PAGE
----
Spanking the Monkey is a film constantly balancing on the edge. That’s par for the course for any dark comedy, of course. In that regard, Russell does his job exceptionally well. There’s not many laugh out loud moments here but the ones that there are, accompany the darkest moments in the film every time. Russell uses these scenes sparingly and only at their most effective. That said, there’s a roughness to what’s on screen that becomes more pronounced towards the end of the second act, when a better sense for shots and pacing is crucial to sell the emotional undertaking the film pursues. That said, there’s certainly a talent present and a boldness in the decisions Russell makes. We presume the father is cheating on his wife just because he’s a travelling salesman. Russell knows that and has a naked woman casually walk into camera view, assuring the audience in their assumptions in a way that is both effortless and very effective.
Russell’s greatest strength, especially notable as a first-time filmmaker, is in his calculating nature. Spanking the Monkey, for the most part, takes you on a measured journey that makes the developments the characters undertake feel natural, in spite the twisted nature of the subject matter. What hurts first-time filmmakers the most is often their lack of restraint in tackling the subjects they’re passionate about. At times, Russell caves into this as well but those times are far and few in-between. It’s clearly a first outing but, for filmmakers, it’s more endearing because of that fact. A definite watch for any budding filmmaker, especially those interested in tackling darker subject matters.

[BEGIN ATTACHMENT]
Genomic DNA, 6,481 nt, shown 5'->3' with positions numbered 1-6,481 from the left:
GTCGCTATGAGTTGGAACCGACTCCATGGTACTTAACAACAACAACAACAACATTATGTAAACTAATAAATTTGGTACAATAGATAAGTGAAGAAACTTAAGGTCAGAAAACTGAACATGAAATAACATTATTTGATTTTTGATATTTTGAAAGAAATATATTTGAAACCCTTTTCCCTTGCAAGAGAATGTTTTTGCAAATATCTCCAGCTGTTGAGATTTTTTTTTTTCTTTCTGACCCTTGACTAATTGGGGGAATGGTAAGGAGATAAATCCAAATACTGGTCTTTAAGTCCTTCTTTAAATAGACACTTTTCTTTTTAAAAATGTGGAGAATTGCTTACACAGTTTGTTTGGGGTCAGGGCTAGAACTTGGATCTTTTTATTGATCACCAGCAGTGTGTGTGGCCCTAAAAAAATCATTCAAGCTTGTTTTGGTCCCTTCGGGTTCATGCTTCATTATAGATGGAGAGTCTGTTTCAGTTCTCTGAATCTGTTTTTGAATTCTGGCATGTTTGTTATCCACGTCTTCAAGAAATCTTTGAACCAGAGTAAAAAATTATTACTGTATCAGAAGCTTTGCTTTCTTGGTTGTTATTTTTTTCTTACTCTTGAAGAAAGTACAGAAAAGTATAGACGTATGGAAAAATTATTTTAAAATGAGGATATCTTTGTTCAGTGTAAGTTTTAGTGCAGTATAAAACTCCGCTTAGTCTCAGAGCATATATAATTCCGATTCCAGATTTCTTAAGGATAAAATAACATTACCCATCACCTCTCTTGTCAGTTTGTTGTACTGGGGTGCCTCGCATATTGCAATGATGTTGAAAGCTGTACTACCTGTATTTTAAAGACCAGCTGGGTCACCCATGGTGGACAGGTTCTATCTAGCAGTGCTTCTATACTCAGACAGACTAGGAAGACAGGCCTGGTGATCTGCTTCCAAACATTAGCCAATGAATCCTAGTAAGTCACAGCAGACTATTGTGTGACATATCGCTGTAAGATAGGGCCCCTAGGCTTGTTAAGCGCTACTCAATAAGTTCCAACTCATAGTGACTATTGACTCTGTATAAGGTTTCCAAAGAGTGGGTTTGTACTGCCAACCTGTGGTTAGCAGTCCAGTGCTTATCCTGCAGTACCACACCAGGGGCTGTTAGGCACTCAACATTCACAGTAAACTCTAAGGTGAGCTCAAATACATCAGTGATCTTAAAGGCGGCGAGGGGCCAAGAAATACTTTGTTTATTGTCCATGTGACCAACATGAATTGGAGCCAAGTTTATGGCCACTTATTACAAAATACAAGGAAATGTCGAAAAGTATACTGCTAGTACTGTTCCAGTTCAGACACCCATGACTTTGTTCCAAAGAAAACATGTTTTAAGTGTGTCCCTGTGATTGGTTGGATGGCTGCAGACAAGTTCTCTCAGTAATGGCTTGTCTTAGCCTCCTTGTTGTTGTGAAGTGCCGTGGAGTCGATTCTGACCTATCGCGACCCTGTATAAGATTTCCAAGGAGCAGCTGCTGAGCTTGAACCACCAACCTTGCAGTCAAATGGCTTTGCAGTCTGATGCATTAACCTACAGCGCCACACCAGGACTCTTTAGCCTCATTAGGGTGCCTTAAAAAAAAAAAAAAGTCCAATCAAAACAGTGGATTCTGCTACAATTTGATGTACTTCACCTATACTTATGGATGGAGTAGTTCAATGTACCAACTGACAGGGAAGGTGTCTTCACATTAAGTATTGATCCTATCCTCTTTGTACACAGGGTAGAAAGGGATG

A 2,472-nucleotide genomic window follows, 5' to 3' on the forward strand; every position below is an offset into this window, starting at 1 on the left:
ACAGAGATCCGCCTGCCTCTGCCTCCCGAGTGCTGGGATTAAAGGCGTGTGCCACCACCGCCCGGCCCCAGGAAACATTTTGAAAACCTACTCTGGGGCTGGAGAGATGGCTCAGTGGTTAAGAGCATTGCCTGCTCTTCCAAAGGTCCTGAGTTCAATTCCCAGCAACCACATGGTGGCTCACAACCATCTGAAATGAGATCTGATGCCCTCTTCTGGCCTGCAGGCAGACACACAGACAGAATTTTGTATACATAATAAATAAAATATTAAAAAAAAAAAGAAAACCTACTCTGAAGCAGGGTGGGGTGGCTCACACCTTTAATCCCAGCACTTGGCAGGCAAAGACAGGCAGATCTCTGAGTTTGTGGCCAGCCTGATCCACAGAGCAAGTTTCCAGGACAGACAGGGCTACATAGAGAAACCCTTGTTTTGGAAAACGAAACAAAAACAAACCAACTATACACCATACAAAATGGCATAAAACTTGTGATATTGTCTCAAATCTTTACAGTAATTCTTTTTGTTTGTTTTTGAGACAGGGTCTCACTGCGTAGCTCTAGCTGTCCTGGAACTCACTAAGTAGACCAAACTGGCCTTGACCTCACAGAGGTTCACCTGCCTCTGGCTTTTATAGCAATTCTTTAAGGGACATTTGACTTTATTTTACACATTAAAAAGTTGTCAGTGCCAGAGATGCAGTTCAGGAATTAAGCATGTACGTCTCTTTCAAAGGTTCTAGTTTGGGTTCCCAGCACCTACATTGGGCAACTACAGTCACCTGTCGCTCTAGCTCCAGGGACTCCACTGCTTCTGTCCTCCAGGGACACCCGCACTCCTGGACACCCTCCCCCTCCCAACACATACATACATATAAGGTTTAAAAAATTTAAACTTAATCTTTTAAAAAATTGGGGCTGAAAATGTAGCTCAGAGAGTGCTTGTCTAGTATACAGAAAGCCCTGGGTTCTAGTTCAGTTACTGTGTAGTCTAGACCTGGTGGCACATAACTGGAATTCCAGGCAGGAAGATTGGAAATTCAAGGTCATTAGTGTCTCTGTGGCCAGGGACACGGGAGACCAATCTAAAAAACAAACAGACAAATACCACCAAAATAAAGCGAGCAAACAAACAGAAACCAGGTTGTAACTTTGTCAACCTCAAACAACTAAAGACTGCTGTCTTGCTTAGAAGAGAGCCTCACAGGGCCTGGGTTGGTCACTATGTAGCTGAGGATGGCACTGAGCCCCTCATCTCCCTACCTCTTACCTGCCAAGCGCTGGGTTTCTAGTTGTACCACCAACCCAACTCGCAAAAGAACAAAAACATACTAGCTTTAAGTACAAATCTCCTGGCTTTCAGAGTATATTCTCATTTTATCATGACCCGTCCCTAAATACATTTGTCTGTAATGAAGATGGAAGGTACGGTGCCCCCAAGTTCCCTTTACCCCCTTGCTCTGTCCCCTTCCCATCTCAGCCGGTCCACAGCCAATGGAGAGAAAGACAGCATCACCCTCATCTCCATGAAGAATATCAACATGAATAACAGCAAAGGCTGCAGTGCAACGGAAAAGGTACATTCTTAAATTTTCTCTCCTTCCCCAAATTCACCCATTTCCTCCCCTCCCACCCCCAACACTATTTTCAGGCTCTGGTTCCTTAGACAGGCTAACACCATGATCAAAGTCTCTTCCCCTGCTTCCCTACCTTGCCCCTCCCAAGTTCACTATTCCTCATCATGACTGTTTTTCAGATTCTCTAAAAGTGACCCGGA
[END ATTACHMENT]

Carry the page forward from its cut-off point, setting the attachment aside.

Juno (2007)- Jason Reitman
Watch this film if you are an ACTOR
Mood of the film: FEEL GOOD
Overall Score 8/10
With its sharp, witty, sensitive and sweet script Juno tackles the topic of teenage pregnancy face on with a fresh outlook. Complimented with a low-fi indie folk soundtrack Juno is thrown head first into the adult world, while being a mature teenager we watch her grow immensely into herself as the film progresses . As an audience we follow her decisions and challenges regarding abortion, first love and parenthood. The script enables us to see humor in such topics, not taking itself too seriously but never undermining the importance of Juno’s choices.
Juno is a strong female lead taking matters into her own hands unfazed by social norms and owns a irresistible charm not based solely on her looks. Juno has no fear in embracing her quirks and her irony filled comments are endearing. Although her situation isn’t ideal for every young girl, her attitude and approach to her pregnancy is one to admire.
Ellen Pages performance is honest;capturing a wide range of emotions and relationships earnestly alongside Micheal Cera embracing the awkwardness puberty in his acting; this duo together makes the film refreshing to watch. Juno is a outstanding feel good coming of age film which will continue to make you smile long after watching.